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China's GDP Growth Weakest Since 1990

chinagdp1 jan17 lt

China's economy expanded at the slowest pace since 1990 as cooling domestic demand and property investment amid trade wars with the United States weighed heavily on growth last year.

In the whole year of 2019, gross domestic product grew 6.1 percent, which was well within the target of 6-6.5 percent, data from the National Bureau of Statistics showed Friday.

Nonetheless, this was the weakest expansion since 1990 and slower than the expected 6.2 percent. Moreover, growth moderated from 6.6 percent in 2018.

China's growth for 2019 matched the projections of the International Monetary Fund and the World Bank.

In the fourth quarter, gross domestic product climbed 6.0 percent year-on-year, the same rate as seen in the third quarter and in line with expectations. The 6 percent was the lowest in nearly three decades.

Further, data showed that growth in industrial production accelerated unexpectedly to 6.9 percent in December from 6.2 percent in November. The rate was expected to ease to 5.9 percent.

Retail sales expanded 8 percent annually, as seen in November, and slightly faster than the expected rate of 7.9 percent.

In the year-to-date period, fixed asset investment was up 5.4 percent versus the expected rate of 5.2 percent.

Take a look at the Chinese economic growth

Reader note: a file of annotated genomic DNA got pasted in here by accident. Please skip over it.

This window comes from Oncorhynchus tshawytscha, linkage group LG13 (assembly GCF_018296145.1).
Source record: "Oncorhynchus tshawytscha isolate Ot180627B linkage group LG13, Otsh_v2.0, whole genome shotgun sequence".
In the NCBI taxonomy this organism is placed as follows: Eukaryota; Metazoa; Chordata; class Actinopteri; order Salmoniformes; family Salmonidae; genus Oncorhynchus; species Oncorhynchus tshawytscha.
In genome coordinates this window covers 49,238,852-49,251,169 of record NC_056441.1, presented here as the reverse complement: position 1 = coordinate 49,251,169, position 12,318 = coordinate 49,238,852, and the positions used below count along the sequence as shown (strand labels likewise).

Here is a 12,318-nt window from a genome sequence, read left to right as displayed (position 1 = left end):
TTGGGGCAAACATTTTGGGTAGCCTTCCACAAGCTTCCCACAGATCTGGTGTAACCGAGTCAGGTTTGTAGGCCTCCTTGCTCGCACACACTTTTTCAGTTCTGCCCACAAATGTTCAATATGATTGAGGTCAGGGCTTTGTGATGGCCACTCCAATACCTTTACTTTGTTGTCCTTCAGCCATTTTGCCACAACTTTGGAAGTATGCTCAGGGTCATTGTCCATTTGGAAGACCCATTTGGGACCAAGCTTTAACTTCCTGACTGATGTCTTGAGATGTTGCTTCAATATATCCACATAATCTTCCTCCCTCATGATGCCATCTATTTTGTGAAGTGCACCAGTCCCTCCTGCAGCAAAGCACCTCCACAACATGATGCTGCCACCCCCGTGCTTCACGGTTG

At the same time, property investment increased 9.9 percent in the year-to-date period, compared to 10.2 percent increase in January to November.

The surveyed jobless rate rose slightly to 5.2 percent in December from 5.1 percent a month ago.

These numbers suggest that China's economy has stabilized following exhaustive efforts by the government and central bank, ING Economist Robert Carnell said.

That job is not over, and the external backdrop is still very challenging, with average tariff rates on exports to the US much higher still than they were 18 months ago, the economist added.

Julian Evans-Pritchard, an economist at Capital Economics, said economic activity picked up last month, helping to avert a further slowdown last quarter.

Despite the recent uptick in activity, it is premature to call the bottom of the current economic cycle, the economist noted.

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